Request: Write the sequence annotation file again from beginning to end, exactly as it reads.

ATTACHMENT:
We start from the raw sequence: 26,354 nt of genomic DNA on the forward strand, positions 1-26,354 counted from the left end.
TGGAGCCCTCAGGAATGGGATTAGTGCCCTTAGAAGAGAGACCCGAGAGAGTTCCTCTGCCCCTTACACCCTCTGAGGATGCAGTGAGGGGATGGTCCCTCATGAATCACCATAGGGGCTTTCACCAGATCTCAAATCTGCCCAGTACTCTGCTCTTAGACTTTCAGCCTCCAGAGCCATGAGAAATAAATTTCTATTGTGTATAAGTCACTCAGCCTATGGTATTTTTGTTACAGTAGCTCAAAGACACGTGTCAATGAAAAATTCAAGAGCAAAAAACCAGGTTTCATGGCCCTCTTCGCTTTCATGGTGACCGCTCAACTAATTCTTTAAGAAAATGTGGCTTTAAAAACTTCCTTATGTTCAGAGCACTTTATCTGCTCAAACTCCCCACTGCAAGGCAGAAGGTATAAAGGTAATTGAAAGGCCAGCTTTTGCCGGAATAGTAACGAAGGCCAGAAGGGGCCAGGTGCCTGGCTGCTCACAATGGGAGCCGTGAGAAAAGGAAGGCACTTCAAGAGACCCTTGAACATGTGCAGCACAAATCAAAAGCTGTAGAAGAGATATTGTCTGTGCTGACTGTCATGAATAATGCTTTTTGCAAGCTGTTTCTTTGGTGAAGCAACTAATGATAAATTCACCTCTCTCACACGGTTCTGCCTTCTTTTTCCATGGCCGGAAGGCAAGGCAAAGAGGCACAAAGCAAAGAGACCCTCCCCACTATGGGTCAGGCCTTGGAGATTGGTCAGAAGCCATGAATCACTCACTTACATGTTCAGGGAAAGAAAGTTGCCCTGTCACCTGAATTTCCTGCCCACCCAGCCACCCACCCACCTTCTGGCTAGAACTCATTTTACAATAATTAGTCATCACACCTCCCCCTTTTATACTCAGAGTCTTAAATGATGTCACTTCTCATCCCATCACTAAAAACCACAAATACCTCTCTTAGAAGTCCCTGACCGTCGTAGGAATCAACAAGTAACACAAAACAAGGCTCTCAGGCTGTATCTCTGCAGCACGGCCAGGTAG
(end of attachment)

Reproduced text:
We start from the raw sequence: 26,354 nt of genomic DNA on the forward strand, positions 1-26,354 counted from the left end.
TGGAGCCCTCAGGAATGGGATTAGTGCCCTTAGAAGAGAGACCCGAGAGAGTTCCTCTGCCCCTTACACCCTCTGAGGATGCAGTGAGGGGATGGTCCCTCATGAATCACCATAGGGGCTTTCACCAGATCTCAAATCTGCCCAGTACTCTGCTCTTAGACTTTCAGCCTCCAGAGCCATGAGAAATAAATTTCTATTGTGTATAAGTCACTCAGCCTATGGTATTTTTGTTACAGTAGCTCAAAGACACGTGTCAATGAAAAATTCAAGAGCAAAAAACCAGGTTTCATGGCCCTCTTCGCTTTCATGGTGACCGCTCAACTAATTCTTTAAGAAAATGTGGCTTTAAAAACTTCCTTATGTTCAGAGCACTTTATCTGCTCAAACTCCCCACTGCAAGGCAGAAGGTATAAAGGTAATTGAAAGGCCAGCTTTTGCCGGAATAGTAACGAAGGCCAGAAGGGGCCAGGTGCCTGGCTGCTCACAATGGGAGCCGTGAGAAAAGGAAGGCACTTCAAGAGACCCTTGAACATGTGCAGCACAAATCAAAAGCTGTAGAAGAGATATTGTCTGTGCTGACTGTCATGAATAATGCTTTTTGCAAGCTGTTTCTTTGGTGAAGCAACTAATGATAAATTCACCTCTCTCACACGGTTCTGCCTTCTTTTTCCATGGCCGGAAGGCAAGGCAAAGAGGCACAAAGCAAAGAGACCCTCCCCACTATGGGTCAGGCCTTGGAGATTGGTCAGAAGCCATGAATCACTCACTTACATGTTCAGGGAAAGAAAGTTGCCCTGTCACCTGAATTTCCTGCCCACCCAGCCACCCACCCACCTTCTGGCTAGAACTCATTTTACAATAATTAGTCATCACACCTCCCCCTTTTATACTCAGAGTCTTAAATGATGTCACTTCTCATCCCATCACTAAAAACCACAAATACCTCTCTTAGAAGTCCCTGACCGTCGTAGGAATCAACAAGTAACACAAAACAAGGCTCTCAGGCTGTATCTCTGCAGCACGGCCAGGTAG